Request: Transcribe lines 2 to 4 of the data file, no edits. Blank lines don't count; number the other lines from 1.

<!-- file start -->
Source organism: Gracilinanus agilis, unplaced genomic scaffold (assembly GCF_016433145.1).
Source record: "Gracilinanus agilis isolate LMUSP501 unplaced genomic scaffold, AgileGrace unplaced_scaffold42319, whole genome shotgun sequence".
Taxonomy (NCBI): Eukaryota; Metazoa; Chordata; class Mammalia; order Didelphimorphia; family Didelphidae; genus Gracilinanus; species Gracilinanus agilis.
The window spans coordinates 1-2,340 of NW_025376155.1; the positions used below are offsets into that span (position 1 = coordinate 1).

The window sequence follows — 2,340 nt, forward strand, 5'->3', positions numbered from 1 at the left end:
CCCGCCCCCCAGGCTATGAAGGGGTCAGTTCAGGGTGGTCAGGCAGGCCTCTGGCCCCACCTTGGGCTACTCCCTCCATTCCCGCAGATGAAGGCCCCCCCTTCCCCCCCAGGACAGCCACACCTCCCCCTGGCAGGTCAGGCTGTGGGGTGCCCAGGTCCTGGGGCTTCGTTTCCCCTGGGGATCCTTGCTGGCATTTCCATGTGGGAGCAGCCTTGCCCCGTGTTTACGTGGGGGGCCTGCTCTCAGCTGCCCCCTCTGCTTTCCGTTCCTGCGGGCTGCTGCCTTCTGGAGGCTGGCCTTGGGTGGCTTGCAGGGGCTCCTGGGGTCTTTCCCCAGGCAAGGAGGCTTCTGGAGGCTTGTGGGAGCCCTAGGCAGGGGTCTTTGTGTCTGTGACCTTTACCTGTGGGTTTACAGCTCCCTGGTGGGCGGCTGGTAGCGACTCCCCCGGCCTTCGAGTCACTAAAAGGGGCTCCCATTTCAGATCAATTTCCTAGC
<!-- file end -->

Source record: "Gracilinanus agilis isolate LMUSP501 unplaced genomic scaffold, AgileGrace unplaced_scaffold42319, whole genome shotgun sequence".
Taxonomy (NCBI): Eukaryota; Metazoa; Chordata; class Mammalia; order Didelphimorphia; family Didelphidae; genus Gracilinanus; species Gracilinanus agilis.
The window spans coordinates 1-2,340 of NW_025376155.1; the positions used below are offsets into that span (position 1 = coordinate 1).